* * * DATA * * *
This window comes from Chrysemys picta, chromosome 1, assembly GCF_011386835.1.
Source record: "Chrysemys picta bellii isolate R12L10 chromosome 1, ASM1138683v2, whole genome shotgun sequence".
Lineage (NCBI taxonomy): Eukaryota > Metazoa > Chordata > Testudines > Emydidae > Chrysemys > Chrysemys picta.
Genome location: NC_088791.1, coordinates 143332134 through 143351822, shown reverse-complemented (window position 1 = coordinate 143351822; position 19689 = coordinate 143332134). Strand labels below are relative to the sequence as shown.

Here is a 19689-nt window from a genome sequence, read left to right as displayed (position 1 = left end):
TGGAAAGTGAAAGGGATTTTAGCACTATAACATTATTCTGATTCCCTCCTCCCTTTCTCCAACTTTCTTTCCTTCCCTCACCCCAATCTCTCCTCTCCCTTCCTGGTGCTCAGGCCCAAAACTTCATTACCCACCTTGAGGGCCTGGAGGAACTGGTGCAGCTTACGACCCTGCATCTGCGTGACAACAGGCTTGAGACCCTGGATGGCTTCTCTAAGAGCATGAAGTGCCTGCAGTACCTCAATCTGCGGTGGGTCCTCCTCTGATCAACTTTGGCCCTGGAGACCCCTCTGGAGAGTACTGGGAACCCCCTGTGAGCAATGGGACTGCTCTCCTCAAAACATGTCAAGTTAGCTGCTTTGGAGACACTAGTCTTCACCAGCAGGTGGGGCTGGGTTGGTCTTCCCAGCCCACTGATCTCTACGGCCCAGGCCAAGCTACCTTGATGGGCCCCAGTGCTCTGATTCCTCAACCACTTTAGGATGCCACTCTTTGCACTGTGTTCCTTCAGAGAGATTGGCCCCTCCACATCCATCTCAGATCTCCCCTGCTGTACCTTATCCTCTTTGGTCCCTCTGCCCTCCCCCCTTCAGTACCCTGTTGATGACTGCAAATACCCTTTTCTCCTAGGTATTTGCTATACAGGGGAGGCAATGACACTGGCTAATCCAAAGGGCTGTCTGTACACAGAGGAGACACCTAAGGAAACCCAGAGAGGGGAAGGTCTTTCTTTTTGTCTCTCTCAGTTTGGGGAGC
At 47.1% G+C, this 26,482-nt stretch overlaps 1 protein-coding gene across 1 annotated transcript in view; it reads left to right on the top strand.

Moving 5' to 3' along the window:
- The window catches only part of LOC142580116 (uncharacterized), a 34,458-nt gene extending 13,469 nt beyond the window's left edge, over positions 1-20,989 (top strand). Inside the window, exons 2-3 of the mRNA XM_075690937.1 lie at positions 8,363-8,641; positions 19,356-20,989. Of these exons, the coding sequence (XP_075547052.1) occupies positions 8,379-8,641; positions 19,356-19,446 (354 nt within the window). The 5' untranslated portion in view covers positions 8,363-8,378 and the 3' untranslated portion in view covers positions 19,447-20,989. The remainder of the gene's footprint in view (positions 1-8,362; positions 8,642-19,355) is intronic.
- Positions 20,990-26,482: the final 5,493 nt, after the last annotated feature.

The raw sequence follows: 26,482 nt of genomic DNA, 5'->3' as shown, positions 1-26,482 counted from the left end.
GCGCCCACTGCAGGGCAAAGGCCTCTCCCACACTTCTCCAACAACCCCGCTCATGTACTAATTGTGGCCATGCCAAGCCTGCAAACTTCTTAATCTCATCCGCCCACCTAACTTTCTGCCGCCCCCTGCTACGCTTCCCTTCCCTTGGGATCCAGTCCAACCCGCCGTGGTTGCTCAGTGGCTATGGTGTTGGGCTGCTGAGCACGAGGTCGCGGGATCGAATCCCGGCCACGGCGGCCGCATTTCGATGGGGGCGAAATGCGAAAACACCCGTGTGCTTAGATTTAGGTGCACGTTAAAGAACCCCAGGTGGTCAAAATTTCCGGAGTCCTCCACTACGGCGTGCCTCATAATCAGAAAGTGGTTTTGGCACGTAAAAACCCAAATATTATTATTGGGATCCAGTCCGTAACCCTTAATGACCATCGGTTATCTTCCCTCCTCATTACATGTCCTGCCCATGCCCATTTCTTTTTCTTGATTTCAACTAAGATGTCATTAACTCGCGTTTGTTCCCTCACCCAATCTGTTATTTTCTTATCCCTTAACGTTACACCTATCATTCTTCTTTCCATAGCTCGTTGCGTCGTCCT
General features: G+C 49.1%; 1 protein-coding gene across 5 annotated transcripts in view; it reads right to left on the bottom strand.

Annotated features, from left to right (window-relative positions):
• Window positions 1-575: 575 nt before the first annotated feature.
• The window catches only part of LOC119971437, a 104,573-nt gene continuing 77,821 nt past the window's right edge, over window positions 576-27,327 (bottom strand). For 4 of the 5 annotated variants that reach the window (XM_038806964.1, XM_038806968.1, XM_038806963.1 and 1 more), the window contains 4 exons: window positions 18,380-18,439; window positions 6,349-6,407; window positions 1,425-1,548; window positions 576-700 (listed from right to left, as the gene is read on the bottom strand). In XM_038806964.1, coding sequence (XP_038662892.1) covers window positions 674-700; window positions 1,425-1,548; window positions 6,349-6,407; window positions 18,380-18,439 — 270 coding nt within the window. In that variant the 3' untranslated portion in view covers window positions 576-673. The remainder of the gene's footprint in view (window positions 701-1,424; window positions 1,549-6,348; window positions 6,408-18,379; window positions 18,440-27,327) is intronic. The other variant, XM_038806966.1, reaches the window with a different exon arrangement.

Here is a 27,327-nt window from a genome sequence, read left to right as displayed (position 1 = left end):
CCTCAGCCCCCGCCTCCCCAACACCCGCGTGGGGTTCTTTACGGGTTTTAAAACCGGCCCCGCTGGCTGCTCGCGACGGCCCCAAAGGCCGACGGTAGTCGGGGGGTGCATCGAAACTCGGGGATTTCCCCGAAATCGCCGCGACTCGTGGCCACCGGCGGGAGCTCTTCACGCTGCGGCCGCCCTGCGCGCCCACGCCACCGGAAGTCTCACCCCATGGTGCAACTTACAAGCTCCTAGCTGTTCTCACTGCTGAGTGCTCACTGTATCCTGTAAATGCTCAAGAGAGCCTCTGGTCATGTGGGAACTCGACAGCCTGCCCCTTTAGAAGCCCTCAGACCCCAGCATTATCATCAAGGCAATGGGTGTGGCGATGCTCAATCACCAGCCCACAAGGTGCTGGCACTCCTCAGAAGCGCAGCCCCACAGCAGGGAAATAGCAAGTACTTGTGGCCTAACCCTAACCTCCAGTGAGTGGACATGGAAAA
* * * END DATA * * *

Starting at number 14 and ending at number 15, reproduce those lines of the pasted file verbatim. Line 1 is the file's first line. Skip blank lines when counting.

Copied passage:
Annotated features, from left to right (window-relative positions):
• Window positions 1-575: 575 nt before the first annotated feature.